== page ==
The Commissioner objects to the Magistrate Judge's finding that the ALJ's failure to address certain parts of the medical record warrants remand. (Filing No. 39 at 2-5). The Magistrate Judge summarized six instances where the ALJ either ignored or dismissed without explanation, evidence that supports a finding of disability. (Filing No. 38 at 3-4). The ALJ need only evaluate the record fairly. Golembiewski v. Barnhart, 322 F.3d 912, 917 (7th Cir. 2003). Although the ALJ must consider all lines of evidence so that a reviewing court may determine whether a decision rests upon substantial evidence, this does not require mention of every piece of evidence. Id.

Several of the alleged gaps in the ALJ's examination of the record do not warrant remand. For instance, the Magistrate Judge contends that the ALJ should have addressed certain reports from a Wishard Hospital clinic that either lack appropriate medical findings to support their conclusions or consist solely of the observations of a nurse practitioner. (Filing No. 38 at 3). In a January 2007 functional evaluation, an unidentified medical provider, whose signature is illegible, reports that Rodgers's ankle and knee conditions are "chronic" and states that she could not "walk around or go up and down stairs or carry heavy items." (R. at 569-70). The evaluation does not reference any medical facts or observations to support this conclusion. ( Id. ). Moreover, the ALJ cited multiple medical exams that report similar conditions with more specificity. (R. at 21); see Denton, 596 F.3d at 425 (noting that so long as the ALJ builds a logical bridge from the evidence to his conclusion, he need not mention every piece of evidence.). Notably, the ALJ's RFC determination incorporates the finding in the functional evaluation to the extent it recognizes Rodgers's limited ability to carry heavy items and to walk or stand for sustained periods of time. (R. at 26).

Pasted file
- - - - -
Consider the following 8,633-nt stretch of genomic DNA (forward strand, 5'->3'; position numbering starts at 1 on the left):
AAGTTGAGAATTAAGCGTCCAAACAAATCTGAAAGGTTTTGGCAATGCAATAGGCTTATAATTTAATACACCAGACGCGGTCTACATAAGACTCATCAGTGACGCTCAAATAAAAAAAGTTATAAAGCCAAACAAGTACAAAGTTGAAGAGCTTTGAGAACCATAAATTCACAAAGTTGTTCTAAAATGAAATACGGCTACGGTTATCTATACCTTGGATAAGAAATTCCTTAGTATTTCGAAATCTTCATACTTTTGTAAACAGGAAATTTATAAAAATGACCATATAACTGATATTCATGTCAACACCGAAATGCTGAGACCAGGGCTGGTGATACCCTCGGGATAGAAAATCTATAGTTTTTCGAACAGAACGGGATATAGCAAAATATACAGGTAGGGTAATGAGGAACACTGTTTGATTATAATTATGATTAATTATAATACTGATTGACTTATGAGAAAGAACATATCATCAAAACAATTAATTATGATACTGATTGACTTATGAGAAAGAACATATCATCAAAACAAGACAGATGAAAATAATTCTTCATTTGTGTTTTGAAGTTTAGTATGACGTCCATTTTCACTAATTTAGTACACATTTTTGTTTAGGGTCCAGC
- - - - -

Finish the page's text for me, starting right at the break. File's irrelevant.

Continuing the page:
The Magistrate Judge also cites multiple medical evaluations from a Wishard Hospital clinic that show limitations upon examination of Rodgers. (Filing No. 38 at 3-4). A September 2009 evaluation notes that Rodgers has some crepitus and enlargement in her right knee, as well as a limp in her gait. (R. at 526). A March 2010 evaluation reports Rodgers's complaints of left ankle and right knee pain, swelling and limited ability to sustain activities for more than two- or three-hour intervals, limited range of motion in her ankle, and significant weight gain. (R. at 521-23). A July 2010 note states that Rodgers has limited range of motion in her ankle that limits her ability to walk more than a block before having to rest, climb stairs, or perform yard work and cooking for more than 15-minute intervals. (R. at 499). Another July 2010 examination noted that Rodgers has crepitus in her right knee, limited range of motion in her left ankle, and a limp in her gait. (R. 581-82).

The ALJ, however, cites other evidence from treating, examining, and consultative physicians that make many of the same observations contained in the foregoing. ( See R. at 21-22, 24); Sims v. Barnhart, 309 F.3d 424, 429 (7th Cir. 2002) (finding the "logical bridge" requirement satisfied because the ALJ, though not citing each piece of evidence, cited other medical reports that provide substantially the same information). Moreover, Erin Ehninger, a treating nurse practitioner, performed each of the foregoing evaluations. The Social Security regulations do not consider nurse practitioners as "acceptable medical sources, " such as licensed physicians, which are entitled to controlling weight. 20 C.F.R. § 404.1513(a), (d)(1). Although an ALJ must at least consider the reports of other medical sources, "their findings cannot establish the existence of a medically determinable impairment." Phillips v. Astrue, 413 F.Appx. 878, 884 (7th Cir. 2010) (citation omitted). The ALJ considered the reports of Nurse Ehninger and J. Jeffries, another nurse practitioner, and determined that their opinions did not merit any special deference.[2] (R. at 25). In justifying this conclusion, the ALJ found that their conclusory assessments appeared at odds with the modest degenerative joint disease in Rodgers's right knee, the modest range of motion limitations in her right knee and left ankle, and her ability to stand and walk with and without a cane. (R. at 25-26). Thus, the ALJ did not err when he failed to mention the September 2009, March 2010, and July 2010 medical evaluations.